March 4, 2011
STATE OF ALASKA, APPELLEE.
Appeal from the Superior Court, Third Judicial District, Dillingham, Fred Torrisi, Judge. Court of Appeals No. A-10348 Trial Court No. 3DI-06-612 CR
The opinion of the court was delivered by: Bolger, Judge.
The text of this opinion can be corrected before the opinion is published in the Pacific Reporter. Readers are encouraged to bring typographical or other formal errors to the attention of the Clerk of the Appellate Courts.
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Before: Coats, Chief Judge, and Mannheimer and Bolger, Judges.
Cress Carney confessed to murder during an interview with the Dillingham police. He now argues that the investigating officers coerced his confession when they promised not to arrest him and promised not to tell others about what he admitted. He points out that we have suppressed confessions that were induced by similar promises of immunity. But despite the coercive potential of the officers' promises, the record demonstrates that Carney did not believe these promises and that Carney actually believed that he would be arrested and prosecuted for murder if he confessed. We accordingly conclude that Carney's confession was not induced by the officers' promises.
Carney was charged with first-degree murder, second-degree murder, and tampering with evidence. He filed a motion to suppress the evidence obtained from his first police interview, arguing that his inculpatory statements during that interview were involuntary. Superior Court Judge Fred Torrisi held an evidentiary hearing on Carney's motion.
At the hearing, the parties stipulated to the admission of Carney's criminal record that included thirty-three prior convictions over a twenty-year period. Carney also presented the testimony of an Anchorage Police Department officer who spoke with Carney in February 2004 about an attempted sexual assault. The officer testified that Carney had requested a lawyer after receiving Miranda warnings, and the officer had terminated the interview.
The State presented the testimony of Sergeant John Kirby of the Dillingham Police Department. Kirby testified that Natalia Timurphy was reported missing on September 12, 2006. Her body was discovered on September 28 in the Nerka Pit area near Dillingham. Kirby and Sergeant Dan Pasquariello were assigned to the investigation in early November.
Kirby testified that on November 13, he and Pasquariello stopped at a convenience store called the Bristol Express for a break. Carney came up to Kirby and asked about the Timurphy investigation. Kirby replied that Carney was about the twenty- first person on their list of witnesses to interview, and that they were currently on the eighteenth interview. Carney said that he would be available when the police were ready to talk to him.
On November 15, Kirby contacted Carney at the home of Jackson McCormick. Kirby asked if Carney was available for an interview and suggested that the interview could be at Carney's home, McCormick's home, or the police station. Carney said that he would call Kirby after he picked up his girlfriend, but an hour later, Carney arrived at the police station without calling ahead.
At the suppression hearing, the State submitted a recording of Carney's interview with Kirby and Pasquariello. At the beginning of the interview, Kirby emphasized that he was not planning to arrest Carney or any of the other witnesses that they were interviewing. Over the course of the interview, the sergeants frequently repeated their promise that Carney would not be arrested.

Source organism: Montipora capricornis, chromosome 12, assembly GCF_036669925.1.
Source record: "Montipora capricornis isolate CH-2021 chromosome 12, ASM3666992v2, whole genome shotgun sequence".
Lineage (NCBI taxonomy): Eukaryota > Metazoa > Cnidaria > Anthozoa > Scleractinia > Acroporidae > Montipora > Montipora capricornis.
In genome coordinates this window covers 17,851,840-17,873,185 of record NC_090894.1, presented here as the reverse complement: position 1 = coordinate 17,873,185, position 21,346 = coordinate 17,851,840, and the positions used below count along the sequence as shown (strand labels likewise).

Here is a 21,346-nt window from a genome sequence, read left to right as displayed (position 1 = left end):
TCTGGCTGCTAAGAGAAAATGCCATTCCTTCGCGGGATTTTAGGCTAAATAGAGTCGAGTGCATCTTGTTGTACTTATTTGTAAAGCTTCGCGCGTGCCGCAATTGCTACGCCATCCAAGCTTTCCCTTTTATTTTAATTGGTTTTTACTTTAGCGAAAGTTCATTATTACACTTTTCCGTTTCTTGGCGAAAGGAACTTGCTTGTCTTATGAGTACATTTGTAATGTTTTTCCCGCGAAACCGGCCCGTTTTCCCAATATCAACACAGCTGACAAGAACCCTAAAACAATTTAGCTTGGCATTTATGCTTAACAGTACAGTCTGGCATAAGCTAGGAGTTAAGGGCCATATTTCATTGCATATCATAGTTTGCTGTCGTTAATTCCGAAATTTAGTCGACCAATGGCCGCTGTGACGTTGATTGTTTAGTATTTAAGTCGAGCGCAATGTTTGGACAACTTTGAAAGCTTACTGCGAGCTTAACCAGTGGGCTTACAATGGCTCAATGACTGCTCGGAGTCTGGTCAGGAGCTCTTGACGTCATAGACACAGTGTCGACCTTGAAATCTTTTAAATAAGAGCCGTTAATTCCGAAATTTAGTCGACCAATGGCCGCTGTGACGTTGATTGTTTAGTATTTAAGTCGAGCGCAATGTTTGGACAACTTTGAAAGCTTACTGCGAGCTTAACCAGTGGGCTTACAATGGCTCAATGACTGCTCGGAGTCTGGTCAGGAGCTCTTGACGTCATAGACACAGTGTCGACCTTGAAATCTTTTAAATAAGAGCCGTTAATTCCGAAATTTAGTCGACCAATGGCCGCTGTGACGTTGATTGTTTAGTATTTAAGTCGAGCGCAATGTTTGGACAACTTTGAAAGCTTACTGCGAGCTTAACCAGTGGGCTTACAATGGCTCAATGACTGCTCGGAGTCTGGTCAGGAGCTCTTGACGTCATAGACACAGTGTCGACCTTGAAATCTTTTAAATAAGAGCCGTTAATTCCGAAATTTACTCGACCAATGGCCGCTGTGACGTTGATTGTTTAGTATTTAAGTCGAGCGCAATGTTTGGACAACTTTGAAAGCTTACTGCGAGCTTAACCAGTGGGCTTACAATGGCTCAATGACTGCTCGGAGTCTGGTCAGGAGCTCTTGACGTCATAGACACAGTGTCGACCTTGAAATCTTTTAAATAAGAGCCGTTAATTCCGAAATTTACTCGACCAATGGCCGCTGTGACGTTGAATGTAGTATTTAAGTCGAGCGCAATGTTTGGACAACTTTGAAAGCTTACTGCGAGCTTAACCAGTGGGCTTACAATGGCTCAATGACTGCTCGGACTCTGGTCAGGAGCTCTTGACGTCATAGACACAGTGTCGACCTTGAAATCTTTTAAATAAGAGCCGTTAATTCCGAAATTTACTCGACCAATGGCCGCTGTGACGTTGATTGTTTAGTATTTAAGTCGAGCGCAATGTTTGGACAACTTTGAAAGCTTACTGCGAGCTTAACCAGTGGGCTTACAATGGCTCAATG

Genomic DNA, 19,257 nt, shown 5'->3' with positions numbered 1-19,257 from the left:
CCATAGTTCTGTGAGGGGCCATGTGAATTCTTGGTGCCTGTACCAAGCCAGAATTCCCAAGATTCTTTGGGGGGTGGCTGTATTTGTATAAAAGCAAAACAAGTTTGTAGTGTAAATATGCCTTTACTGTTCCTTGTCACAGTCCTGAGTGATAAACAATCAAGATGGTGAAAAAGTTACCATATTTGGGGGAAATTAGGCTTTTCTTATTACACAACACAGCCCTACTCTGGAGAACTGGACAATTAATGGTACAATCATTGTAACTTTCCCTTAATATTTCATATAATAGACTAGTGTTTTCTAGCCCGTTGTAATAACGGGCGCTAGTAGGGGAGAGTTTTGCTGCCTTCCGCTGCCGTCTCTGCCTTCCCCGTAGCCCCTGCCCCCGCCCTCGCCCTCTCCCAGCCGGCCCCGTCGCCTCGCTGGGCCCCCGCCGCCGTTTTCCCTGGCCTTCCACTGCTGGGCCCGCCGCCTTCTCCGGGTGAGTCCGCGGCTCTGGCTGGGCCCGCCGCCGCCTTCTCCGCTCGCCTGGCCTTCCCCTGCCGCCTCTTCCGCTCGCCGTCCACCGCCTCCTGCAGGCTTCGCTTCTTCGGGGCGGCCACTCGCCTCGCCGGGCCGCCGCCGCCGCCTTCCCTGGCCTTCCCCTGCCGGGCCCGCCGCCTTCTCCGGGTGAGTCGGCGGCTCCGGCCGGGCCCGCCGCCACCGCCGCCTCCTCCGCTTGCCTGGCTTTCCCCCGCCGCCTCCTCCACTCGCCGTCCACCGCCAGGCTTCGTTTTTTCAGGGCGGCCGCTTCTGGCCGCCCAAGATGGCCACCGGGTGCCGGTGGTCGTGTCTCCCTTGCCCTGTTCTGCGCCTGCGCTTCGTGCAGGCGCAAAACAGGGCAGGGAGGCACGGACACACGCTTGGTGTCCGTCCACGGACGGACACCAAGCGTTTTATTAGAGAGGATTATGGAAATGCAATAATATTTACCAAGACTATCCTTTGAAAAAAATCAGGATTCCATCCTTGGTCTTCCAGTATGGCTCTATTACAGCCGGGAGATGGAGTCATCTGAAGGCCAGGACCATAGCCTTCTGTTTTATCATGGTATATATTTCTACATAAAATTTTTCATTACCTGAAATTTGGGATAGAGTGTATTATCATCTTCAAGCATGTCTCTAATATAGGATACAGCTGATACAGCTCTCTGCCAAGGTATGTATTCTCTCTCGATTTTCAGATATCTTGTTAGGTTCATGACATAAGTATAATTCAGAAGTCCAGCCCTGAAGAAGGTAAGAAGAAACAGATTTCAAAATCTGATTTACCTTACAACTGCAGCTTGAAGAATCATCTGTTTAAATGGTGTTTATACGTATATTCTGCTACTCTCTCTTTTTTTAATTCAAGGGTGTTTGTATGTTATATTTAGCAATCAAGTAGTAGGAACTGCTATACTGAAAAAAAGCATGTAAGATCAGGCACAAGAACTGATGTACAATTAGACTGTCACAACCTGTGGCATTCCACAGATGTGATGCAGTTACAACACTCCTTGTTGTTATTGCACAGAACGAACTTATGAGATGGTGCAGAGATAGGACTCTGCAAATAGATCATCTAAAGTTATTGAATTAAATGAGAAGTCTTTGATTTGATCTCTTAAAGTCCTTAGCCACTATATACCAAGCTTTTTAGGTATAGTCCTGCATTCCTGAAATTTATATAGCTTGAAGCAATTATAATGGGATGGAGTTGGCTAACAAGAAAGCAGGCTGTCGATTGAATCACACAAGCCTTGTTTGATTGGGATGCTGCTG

Sometimes the promise was all-encompassing: "We're not going to arrest you, we're not going to arrest anybody else that we've talked to. I tell everybody the same thing: You're going to leave here just like you came here and go on about your life, okay?" Other times the promise was more limited in scope: "I can reiterate that we're not going to arrest you today" (emphasis added). In all, the sergeants repeated some form of this "you will not be arrested" promise at least a dozen times.
Kirby also promised that the police would not reveal the statements that they took from Carney and the other witnesses. He promised not to reveal Carney's statement to the victim's family or friends, to Carney's girlfriend, or to anyone else.
At first Carney denied knowing anything about Timurphy's death. But eventually he admitted that he had strangled Timurphy after she threatened to accuse him of raping her.
The interview lasted for about three hours. After Carney confessed, he went outside the station with Kirby to smoke cigarettes. Carney told Kirby that if he was arrested, he wanted Kirby to perform the arrest. Kirby clarified that Carney was not under arrest at that time, but Kirby agreed that he would be the one to arrest Carney "if it comes to that." When Kirby and Carney came back inside, Pasquariello explained that the police would be contacting the district attorney for direction. Carney then told Pasquariello that if he was arrested, he wanted Kirby to perform the arrest.
The officers obtained an arrest warrant the following day and arrested Carney at his home. Kirby told Carney that he was making the arrest himself, as Carney had requested. Carney did not indicate any objection or surprise about his arrest. After the officers transported Carney to the police station, Kirby advised him of his Miranda rights. When Pasquariello indicated that they wanted to continue the interview, Carney said that he knew that they had recorded his interview from the day before. Carney waived his rights and repeated the confession he made the day before.